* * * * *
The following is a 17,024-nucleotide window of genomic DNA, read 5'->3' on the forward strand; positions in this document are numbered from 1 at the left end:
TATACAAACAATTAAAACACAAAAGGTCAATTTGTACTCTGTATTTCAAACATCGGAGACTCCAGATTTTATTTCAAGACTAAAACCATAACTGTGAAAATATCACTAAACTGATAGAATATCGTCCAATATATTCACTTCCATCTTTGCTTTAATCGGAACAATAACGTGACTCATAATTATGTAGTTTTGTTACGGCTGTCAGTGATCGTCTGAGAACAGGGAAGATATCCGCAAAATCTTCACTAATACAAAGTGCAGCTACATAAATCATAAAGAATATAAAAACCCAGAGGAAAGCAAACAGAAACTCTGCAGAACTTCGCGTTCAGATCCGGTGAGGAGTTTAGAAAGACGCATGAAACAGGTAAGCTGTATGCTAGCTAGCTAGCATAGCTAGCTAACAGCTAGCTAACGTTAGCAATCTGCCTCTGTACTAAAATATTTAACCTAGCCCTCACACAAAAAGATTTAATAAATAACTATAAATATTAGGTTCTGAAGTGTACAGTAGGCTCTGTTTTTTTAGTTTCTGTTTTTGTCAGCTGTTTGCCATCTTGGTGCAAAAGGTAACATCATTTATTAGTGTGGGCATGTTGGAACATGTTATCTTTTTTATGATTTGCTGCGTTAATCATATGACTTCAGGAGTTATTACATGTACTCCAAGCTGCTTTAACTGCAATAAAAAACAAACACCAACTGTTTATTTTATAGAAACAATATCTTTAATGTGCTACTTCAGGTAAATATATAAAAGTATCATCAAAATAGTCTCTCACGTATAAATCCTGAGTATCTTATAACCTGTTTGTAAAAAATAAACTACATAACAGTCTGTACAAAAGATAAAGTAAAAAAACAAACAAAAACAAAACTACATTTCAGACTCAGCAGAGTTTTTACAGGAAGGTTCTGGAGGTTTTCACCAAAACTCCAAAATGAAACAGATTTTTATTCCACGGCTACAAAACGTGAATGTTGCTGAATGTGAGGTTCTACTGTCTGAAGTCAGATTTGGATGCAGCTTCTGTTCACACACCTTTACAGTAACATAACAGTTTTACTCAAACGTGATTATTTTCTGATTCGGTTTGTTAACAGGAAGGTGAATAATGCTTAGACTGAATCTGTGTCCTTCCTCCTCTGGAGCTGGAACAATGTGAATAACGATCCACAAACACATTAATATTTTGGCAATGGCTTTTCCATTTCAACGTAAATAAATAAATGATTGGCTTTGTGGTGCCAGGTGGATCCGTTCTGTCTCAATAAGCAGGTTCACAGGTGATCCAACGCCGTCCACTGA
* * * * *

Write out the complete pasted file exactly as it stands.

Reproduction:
The following is a 17,024-nucleotide window of genomic DNA, read 5'->3' on the forward strand; positions in this document are numbered from 1 at the left end:
TATACAAACAATTAAAACACAAAAGGTCAATTTGTACTCTGTATTTCAAACATCGGAGACTCCAGATTTTATTTCAAGACTAAAACCATAACTGTGAAAATATCACTAAACTGATAGAATATCGTCCAATATATTCACTTCCATCTTTGCTTTAATCGGAACAATAACGTGACTCATAATTATGTAGTTTTGTTACGGCTGTCAGTGATCGTCTGAGAACAGGGAAGATATCCGCAAAATCTTCACTAATACAAAGTGCAGCTACATAAATCATAAAGAATATAAAAACCCAGAGGAAAGCAAACAGAAACTCTGCAGAACTTCGCGTTCAGATCCGGTGAGGAGTTTAGAAAGACGCATGAAACAGGTAAGCTGTATGCTAGCTAGCTAGCATAGCTAGCTAACAGCTAGCTAACGTTAGCAATCTGCCTCTGTACTAAAATATTTAACCTAGCCCTCACACAAAAAGATTTAATAAATAACTATAAATATTAGGTTCTGAAGTGTACAGTAGGCTCTGTTTTTTTAGTTTCTGTTTTTGTCAGCTGTTTGCCATCTTGGTGCAAAAGGTAACATCATTTATTAGTGTGGGCATGTTGGAACATGTTATCTTTTTTATGATTTGCTGCGTTAATCATATGACTTCAGGAGTTATTACATGTACTCCAAGCTGCTTTAACTGCAATAAAAAACAAACACCAACTGTTTATTTTATAGAAACAATATCTTTAATGTGCTACTTCAGGTAAATATATAAAAGTATCATCAAAATAGTCTCTCACGTATAAATCCTGAGTATCTTATAACCTGTTTGTAAAAAATAAACTACATAACAGTCTGTACAAAAGATAAAGTAAAAAAACAAACAAAAACAAAACTACATTTCAGACTCAGCAGAGTTTTTACAGGAAGGTTCTGGAGGTTTTCACCAAAACTCCAAAATGAAACAGATTTTTATTCCACGGCTACAAAACGTGAATGTTGCTGAATGTGAGGTTCTACTGTCTGAAGTCAGATTTGGATGCAGCTTCTGTTCACACACCTTTACAGTAACATAACAGTTTTACTCAAACGTGATTATTTTCTGATTCGGTTTGTTAACAGGAAGGTGAATAATGCTTAGACTGAATCTGTGTCCTTCCTCCTCTGGAGCTGGAACAATGTGAATAACGATCCACAAACACATTAATATTTTGGCAATGGCTTTTCCATTTCAACGTAAATAAATAAATGATTGGCTTTGTGGTGCCAGGTGGATCCGTTCTGTCTCAATAAGCAGGTTCACAGGTGATCCAACGCCGTCCACTGA